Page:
“Be more afraid if you find yourself writing and writing and never changing your mind!”

Standard

At Rational Longevity right now there is the post Mini-Review and Miscellany, which addresses something I’ve noticed as a writer myself:

I was discussing the whole phenomenon of online writing with a friend recently. One of the concerns she expressed was the fact that if she writes something now and posts it publicly, what happens if she changes her mind later on about something she wrote? I responded by stating that if I were following the course of someone’s developing opinion set and self-concept over time, it would look a lot weirder if nothing about that person’s opinions or interpretations of events changed over time, than if their later writing and apparent mindset didn’t resemble their earlier material in the least.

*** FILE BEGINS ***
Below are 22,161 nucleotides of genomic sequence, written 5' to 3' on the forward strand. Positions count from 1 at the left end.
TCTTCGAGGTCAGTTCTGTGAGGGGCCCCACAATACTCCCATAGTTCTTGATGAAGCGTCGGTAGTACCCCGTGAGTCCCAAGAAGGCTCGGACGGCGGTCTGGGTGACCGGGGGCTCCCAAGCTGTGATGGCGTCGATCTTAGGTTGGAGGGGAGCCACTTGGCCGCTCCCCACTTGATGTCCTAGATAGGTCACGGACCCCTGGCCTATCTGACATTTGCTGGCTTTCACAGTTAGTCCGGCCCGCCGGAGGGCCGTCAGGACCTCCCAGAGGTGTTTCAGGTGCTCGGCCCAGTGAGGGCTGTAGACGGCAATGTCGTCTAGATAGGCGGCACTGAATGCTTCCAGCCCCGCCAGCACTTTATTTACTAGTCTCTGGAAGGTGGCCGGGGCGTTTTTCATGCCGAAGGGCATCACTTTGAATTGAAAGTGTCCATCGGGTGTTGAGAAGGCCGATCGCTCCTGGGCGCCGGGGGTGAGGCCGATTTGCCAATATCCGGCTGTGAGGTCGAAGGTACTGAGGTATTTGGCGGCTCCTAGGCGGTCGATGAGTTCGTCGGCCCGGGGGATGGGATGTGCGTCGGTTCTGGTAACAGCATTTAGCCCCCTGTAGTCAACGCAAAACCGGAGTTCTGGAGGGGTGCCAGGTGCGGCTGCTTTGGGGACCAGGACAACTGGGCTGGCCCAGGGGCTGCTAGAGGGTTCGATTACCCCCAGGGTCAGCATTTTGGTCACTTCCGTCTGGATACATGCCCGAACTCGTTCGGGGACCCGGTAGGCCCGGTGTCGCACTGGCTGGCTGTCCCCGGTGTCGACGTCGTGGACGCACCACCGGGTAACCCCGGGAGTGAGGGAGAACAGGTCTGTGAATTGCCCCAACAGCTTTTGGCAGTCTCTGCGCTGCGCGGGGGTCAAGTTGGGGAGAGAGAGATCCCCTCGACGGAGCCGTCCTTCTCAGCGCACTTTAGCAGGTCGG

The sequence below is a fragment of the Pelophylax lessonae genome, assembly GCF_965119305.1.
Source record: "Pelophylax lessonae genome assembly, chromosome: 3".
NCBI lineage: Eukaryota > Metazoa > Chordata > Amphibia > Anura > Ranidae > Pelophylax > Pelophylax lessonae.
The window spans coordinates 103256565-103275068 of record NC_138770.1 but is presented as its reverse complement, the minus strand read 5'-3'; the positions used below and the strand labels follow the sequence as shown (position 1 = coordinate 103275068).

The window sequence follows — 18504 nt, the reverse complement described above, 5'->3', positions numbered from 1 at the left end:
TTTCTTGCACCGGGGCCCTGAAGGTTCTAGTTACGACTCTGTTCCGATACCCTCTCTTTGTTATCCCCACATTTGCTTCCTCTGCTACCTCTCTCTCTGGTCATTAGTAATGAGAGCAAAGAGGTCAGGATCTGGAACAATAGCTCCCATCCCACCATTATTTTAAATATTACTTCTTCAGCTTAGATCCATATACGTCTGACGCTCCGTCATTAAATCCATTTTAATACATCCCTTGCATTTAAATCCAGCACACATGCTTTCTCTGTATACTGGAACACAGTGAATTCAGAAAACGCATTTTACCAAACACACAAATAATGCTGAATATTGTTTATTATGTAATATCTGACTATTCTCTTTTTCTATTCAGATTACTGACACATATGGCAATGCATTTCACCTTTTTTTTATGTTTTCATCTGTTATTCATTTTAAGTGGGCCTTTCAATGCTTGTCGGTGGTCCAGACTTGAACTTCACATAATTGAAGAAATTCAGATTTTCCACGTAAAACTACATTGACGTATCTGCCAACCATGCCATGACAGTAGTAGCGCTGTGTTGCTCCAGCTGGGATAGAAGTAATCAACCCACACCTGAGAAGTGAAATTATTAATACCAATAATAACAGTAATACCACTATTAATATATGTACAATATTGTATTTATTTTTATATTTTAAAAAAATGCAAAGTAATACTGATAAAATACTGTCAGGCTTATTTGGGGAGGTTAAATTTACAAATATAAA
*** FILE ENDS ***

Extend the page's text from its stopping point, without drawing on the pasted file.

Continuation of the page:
People are not static entities, and as each of us encounters and integrates new information about ourselves and about the world, it’s perfectly valid and undeniably sane for our expressed opinions and observations to change in terms of their tone and content. Existence is Wonderful is barely a year old at this point, and already I can look in the archives and find examples of statements that sound both awkward and ignorant in comparison to my present understanding of things. I expect that to be the case for years to come, (and, more than likely, so should you if you’re in the habit of writing and posting your writing online). Though there’s nothing wrong with holding principles, and there are certainly points at which any person is likely to encounter a “best possible fit” explanation or an undeniable fact that continues to be true into the indefinite future, viewpoint evolution is part and parcel of existence as a dynamic entity, as a mind equipped with a feedback system.

So, in other words, don’t be afraid to write because you think you might change your mind later. Be more afraid if you find yourself writing and writing and never changing your mind!